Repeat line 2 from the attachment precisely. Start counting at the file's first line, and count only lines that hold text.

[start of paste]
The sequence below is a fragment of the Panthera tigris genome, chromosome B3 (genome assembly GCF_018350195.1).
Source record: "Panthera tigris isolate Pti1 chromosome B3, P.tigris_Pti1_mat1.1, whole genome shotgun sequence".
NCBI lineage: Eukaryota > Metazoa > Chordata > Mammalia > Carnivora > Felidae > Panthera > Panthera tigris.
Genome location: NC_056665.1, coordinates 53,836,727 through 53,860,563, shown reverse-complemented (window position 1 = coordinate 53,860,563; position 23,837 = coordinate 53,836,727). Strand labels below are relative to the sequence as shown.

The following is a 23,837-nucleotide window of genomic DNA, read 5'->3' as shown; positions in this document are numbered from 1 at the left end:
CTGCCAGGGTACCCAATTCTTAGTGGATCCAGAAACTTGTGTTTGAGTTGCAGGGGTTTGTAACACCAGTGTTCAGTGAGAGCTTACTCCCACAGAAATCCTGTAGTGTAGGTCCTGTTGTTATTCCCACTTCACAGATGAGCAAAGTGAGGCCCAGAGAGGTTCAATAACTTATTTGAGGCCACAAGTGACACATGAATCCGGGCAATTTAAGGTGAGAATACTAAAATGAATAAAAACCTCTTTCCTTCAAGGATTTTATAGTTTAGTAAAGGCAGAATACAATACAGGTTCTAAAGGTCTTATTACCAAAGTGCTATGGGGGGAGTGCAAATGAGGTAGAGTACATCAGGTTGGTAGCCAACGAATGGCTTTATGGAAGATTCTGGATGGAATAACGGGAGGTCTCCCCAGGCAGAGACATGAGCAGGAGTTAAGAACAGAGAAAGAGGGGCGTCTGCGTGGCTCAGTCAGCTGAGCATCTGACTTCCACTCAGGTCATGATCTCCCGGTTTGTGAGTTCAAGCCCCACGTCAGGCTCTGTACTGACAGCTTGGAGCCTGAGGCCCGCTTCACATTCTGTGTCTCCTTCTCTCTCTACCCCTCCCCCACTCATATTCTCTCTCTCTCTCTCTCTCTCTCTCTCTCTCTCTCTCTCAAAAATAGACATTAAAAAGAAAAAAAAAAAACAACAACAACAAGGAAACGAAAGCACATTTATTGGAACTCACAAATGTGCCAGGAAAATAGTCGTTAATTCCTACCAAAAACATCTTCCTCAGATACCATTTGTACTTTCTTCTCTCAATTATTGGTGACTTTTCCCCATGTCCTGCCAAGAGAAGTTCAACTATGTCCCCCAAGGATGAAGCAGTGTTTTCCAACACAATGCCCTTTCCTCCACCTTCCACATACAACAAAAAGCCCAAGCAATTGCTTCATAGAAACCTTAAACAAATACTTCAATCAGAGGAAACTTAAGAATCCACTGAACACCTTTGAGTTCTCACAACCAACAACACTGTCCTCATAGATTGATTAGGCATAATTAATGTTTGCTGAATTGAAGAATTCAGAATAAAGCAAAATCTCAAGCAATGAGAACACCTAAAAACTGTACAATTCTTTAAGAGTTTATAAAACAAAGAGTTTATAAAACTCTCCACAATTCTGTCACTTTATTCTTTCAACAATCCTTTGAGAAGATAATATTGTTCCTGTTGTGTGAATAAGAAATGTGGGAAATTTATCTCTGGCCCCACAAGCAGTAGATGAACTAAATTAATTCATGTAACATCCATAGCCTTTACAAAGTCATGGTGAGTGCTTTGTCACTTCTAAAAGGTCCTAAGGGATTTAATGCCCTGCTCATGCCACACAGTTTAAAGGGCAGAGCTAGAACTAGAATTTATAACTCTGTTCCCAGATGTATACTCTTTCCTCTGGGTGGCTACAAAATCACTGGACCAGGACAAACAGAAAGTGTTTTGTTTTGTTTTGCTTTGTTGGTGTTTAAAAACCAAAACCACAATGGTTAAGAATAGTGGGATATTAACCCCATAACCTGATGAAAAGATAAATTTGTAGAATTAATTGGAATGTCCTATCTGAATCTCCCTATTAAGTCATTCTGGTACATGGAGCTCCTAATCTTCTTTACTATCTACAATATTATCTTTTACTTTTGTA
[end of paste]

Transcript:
Source record: "Panthera tigris isolate Pti1 chromosome B3, P.tigris_Pti1_mat1.1, whole genome shotgun sequence".